IMO, if you *can* swing Barton's costs, do it.  It's worth every penny.  It's not worth it to waste your time, and your student's time, on programs that won't likely work to remediate the dyslexia.  IMO, AAR isn't intense enough to do the job.  But Barton is.  


  • texasmom33 and fralala like this

#5 Melissa in Australia

Melissa in Australia

    Amateur at everything

  • Members
  • PipPipPipPipPipPip
  • 11232 posts

Posted 08 July 2017 - 06:01 AM

I have special needs twins. I have been trying for 2 years to teach them the alphabet. The prereading AAR is WORKING. It is unbelievable

I am using AAS with my dyslexic 13 year old we started in book 3. He is rocketing through it. The dictation is going really well. I have tried him with AAR and he feels it too babyish.

I know someone who is homeschooling her dyslexic children and I recommended AAR to her and she is blown away with the results for her children.

I really love it and wished I had found out about it before this year.

You think the price is expensive over there. It is just about double here.

#6 Pintosrock

Pintosrock

    Hive Mind Larvae

  • Members
  • 25 posts

Posted 10 July 2017 - 02:36 PM

Well, we weren't enamored with AAR. We tried the pre level for dd who is struggling tremendously with her letters. The crafts are a large part of the program and were a complete bust over here.

Some reviewers loved the puppet. I must be the only one weirded out by a beheaded animal... We went with a different puppet, but the whole puppet idea is a flop here. He distracts dd and they go off dancing together.

Instead, we've taken a multipronged, hands on approach, customized to dd's interests (that's why we do homeschooling, right?) We do:

Small alphabet puzzle (M&D makes a board with two pieces, upper and lowercase, for each letter. Giving dd two boards with four pieces is WAY less frustrating than a 26 piece standard alphabet puzzle)

Bob books alphabet series

Build a letter (using a template and Duple LEGO blocks or wood pattern blocks)

Random alphabet books from the library (dd matches two puzzle letters to the letters in the book)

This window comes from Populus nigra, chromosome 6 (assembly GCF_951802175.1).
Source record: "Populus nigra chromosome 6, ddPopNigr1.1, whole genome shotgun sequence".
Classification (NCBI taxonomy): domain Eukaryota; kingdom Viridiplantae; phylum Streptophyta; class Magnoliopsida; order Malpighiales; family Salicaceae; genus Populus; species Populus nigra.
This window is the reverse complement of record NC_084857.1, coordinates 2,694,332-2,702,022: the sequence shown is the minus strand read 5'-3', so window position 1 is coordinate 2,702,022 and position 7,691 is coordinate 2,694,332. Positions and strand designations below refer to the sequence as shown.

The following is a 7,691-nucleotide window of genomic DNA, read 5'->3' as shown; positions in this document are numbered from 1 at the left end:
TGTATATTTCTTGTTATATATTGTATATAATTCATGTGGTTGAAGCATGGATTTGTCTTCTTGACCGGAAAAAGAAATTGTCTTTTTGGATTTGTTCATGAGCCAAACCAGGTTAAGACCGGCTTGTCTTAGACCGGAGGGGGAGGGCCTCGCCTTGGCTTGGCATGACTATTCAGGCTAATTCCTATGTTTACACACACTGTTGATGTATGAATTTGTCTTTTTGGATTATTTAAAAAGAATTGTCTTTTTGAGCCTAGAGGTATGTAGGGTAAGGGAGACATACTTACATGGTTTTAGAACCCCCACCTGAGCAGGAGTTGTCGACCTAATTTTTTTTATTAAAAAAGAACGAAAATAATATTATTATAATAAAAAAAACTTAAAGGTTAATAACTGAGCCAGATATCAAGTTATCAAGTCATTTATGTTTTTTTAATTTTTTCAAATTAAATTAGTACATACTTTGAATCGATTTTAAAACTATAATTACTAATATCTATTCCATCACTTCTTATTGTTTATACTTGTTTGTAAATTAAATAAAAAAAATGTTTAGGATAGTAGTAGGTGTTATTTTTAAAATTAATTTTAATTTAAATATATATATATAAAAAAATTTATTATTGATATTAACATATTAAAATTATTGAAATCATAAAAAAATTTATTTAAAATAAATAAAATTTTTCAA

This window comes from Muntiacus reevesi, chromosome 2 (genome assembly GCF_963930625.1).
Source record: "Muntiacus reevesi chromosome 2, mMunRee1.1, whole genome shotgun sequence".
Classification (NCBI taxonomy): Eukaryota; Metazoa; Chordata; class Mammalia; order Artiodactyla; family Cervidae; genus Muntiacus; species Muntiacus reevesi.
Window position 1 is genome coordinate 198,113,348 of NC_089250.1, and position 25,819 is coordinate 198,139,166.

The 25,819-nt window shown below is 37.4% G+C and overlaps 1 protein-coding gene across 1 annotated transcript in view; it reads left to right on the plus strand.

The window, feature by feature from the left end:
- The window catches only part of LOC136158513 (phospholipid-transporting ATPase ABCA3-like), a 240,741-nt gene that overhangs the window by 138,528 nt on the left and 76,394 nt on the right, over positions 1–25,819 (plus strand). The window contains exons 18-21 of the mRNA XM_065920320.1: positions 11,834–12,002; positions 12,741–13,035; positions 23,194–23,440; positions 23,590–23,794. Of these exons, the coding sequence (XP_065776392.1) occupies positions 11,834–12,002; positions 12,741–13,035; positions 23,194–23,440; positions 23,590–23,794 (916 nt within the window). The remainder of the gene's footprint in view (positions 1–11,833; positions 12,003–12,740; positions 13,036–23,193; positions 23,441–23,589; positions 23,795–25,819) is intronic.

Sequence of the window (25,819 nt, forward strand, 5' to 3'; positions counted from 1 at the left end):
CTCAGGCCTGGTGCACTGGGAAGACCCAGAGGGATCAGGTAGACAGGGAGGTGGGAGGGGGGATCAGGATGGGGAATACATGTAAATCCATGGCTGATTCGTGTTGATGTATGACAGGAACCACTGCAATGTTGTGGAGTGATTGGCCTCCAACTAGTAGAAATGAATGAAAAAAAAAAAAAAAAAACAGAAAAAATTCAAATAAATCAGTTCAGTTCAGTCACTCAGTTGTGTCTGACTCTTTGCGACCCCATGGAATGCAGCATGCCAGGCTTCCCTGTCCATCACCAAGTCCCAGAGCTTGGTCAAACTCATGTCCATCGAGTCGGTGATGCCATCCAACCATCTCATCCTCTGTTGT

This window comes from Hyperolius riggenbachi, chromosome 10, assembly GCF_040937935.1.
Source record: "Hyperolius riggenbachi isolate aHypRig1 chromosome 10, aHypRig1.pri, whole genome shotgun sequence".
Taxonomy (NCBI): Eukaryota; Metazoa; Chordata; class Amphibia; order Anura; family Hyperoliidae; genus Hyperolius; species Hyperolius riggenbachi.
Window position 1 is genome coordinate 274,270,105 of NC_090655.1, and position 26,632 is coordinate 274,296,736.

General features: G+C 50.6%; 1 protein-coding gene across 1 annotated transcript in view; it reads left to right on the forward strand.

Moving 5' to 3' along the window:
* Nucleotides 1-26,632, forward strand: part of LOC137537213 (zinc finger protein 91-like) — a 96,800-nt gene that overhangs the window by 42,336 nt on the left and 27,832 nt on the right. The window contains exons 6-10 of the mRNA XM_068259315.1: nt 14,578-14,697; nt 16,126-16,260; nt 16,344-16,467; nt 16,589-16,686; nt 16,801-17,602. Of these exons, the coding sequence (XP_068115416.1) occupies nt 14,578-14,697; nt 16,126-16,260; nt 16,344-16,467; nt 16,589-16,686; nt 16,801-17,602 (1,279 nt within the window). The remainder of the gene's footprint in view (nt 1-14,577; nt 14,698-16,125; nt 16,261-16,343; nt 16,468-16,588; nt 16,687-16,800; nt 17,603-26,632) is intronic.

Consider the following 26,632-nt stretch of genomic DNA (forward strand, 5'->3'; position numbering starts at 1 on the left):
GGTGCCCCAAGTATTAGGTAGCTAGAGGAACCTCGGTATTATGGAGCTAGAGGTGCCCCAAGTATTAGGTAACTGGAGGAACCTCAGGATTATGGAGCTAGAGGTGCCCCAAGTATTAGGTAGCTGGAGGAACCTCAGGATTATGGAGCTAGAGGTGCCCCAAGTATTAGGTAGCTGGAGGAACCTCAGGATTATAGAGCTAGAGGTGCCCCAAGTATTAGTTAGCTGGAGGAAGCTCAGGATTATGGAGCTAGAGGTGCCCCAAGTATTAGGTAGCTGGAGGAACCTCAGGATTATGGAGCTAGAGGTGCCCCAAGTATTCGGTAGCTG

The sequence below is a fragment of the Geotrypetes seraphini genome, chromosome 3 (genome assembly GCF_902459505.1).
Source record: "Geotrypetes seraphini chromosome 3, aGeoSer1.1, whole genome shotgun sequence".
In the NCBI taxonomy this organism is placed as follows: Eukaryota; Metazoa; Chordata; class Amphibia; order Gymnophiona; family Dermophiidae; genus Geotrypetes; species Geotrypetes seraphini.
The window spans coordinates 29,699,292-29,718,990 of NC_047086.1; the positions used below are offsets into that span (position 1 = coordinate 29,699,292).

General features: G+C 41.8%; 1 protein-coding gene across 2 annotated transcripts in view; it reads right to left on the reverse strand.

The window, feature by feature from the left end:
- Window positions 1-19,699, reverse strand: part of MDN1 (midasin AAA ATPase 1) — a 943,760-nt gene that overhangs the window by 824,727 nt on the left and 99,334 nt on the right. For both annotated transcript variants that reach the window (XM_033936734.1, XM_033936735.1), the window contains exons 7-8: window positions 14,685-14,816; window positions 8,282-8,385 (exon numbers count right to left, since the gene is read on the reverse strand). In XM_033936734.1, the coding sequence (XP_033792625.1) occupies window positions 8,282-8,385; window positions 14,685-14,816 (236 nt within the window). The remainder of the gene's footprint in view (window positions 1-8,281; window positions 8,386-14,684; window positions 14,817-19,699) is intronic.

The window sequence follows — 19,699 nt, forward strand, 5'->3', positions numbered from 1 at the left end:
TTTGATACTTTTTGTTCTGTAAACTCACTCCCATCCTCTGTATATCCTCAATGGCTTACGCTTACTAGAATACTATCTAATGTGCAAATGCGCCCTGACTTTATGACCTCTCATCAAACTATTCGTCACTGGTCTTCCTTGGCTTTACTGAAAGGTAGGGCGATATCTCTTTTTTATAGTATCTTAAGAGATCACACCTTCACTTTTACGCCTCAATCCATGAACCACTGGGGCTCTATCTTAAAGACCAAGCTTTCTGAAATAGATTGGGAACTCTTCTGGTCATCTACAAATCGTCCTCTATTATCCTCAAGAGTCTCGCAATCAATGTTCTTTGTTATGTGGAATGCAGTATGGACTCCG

I suppose that's cheaper than AAR, if I had only known this was the direction we were going before buying it!

#7 ExcitedMama

ExcitedMama

    Hive Mind Royal Larvae

  • Members
  • PipPip
  • 746 posts

Posted 10 July 2017 - 03:56 PM

I don't think AAR is overhyped. My DS couldn't even read CVC words when he started and after a slow start we breeezed through all levels quickly and now he is an enthusiastic reader. He loves reading and I often have to tell him to put down his book and go to bed. I was very impressed with how systematically it taught all the phonograms and kept it fun and interesting through all the levels. The readers are really cute, even when the phonograms are limited. The TMs are reusable which helps with sticker shock if you will be using with another child. I have been getting their newsletters for years and they do often talk about this program and it's benefits for dyslexia.

If you want to try something tactile you could consider adding in the MP First Start Reading workbooks. You don't need the TM and the workbooks are pretty cheap. When my DS was starting out and having trouble with putting sounds together FSR was really helpful. It starts with bubble tracing letters and moved up to words. It has coloring and slowly works up to reading comprehension exercises. It was really well done and DS was sorry when it was over, they have more books out now. It really helped things click for him by adding in writing.
  • Melissa in Australia likes this

#8 amazzie

amazzie

    Hive Mind Worker Bee

  • Members
  • Pip
  • 196 posts

Posted 10 July 2017 - 09:03 PM

My dyslexics did well with this. http://www.soundfoun...ns.co.uk/en_US/ The stories are crazy so I'd skip them unless you are teaching an older kid. The flashcards and notched card along with the mastery/overlearning were priceless!

 



#9 Jess4879

Jess4879

    Hive Mind Level 5 Worker: Forager Bee

  • Members
  • PipPip
  • 1603 posts

Posted 11 July 2017 - 08:17 AM

We fast tracked my oldest (dyslexic) through AAR and it definitely helped.  My middle kiddo - non dyslexic - also used AAR and did well with it.  She skipped the tiles and a lot of the games and just read.  My youngest, I strongly suspect is also dyslexic, and we are working through AAR 1 very, very slowly.  We really loved the readers, especially when compared to Bob books and other phonics readers.  The AAR stories have a much better flow to them and are more interesting to read than "Sam O.K.  Bob O.K"  lol 

 

AAR is very good at building in the systematic teaching and review that dyslexic students need, without boring them to tears and killing their love of reading. 

 

I wouldn't have used it with my non-dyslexic, however, if I didn't already have it.  Something like OPGTR would have worked well and cost less. 

 



#10 Farrar

Farrar

    Expert Cat Herder

  • Members
  • PipPipPipPipPipPip
  • 22553 posts

Posted 11 July 2017 - 08:33 AM